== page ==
The Meades “are an example to everybody,” said Father Ed Dunn, St. Peter’s administrator. “Everyone in the parish admires the family’s untiring care and love for Mary Kate, and their desire to let her participate in as many activities as possible.”

Mary Kate may soon be able to learn to drive, the family hopes. “We have to figure out the mechanics of the vehicle,” Russ noted.

For his daughter, the first step will be moving from her wheelchair to a stationary chair. “Every step makes a big difference,” he said.

Perspective makes an impact, too. “You have to keep living life,” Russ said. “We have to be thankful for each day we have.”

Catholics honored at ceremony

In addition to the Meade family, numerous other Catholics were among those recognized during the Arc of Southeast Iowa’s 54th annual awards ceremony May 10 in Iowa City.

According to Bill Reagan, president and CEO of the Arc of Southeast Iowa, those Catholics were: Doug Alberhasky and Terrence Neuzil, Arc Community Hero Awards; Ed and Laurie Finn, Arc Outstanding Parent Collaborator Award; Emily Finn, Arc Angel Award; Margaret and Chuck Felling, Arc Ruth Becker Award; Patricia Rodriguez, Arc Cross Cultural Excellence Award; Pamela-Quintero Rodriguez, Arc Sammy Kuntz Award; Tim Sullivan, Jack Ruth, Roger Reilly and Ryan O’Leary, Arc Community Service Awards; and Father Rudolph Juarez, Arc Human Rights Award.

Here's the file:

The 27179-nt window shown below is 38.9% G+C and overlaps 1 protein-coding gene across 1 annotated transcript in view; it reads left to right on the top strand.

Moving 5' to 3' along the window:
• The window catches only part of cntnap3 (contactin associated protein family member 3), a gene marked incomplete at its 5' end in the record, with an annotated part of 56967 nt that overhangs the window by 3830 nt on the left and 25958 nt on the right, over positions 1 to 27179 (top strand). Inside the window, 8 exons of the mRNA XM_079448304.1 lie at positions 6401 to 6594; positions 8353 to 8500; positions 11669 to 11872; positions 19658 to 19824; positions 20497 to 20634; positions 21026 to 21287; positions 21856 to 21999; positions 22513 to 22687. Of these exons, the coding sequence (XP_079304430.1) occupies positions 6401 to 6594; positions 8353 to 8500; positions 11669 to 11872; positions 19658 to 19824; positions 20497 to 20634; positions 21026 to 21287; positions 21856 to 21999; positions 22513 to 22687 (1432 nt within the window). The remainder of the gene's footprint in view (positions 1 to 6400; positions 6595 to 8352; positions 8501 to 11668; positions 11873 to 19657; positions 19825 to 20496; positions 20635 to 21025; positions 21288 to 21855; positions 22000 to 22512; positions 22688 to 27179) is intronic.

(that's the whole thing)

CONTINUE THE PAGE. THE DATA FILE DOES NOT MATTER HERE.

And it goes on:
The human rights award recognizes significant contributions to the community in advocating for inclusion, dignity and full community participation for all people.

Fr. Juarez, pastor of St. Patrick Parish in Iowa City, said that more important than awards is “that we do our level best to be more compassionate and inclusive in our thinking and acting.” He said he is motivated by the Gospel call to “use our time, talent and treasure to build up the Kingdom and respond in generosity to God for all he has given us. This is especially true in regard to inviting everyone to the table in our country and in our Church, so that everyone can contribute to the common good regardless of their legal status.”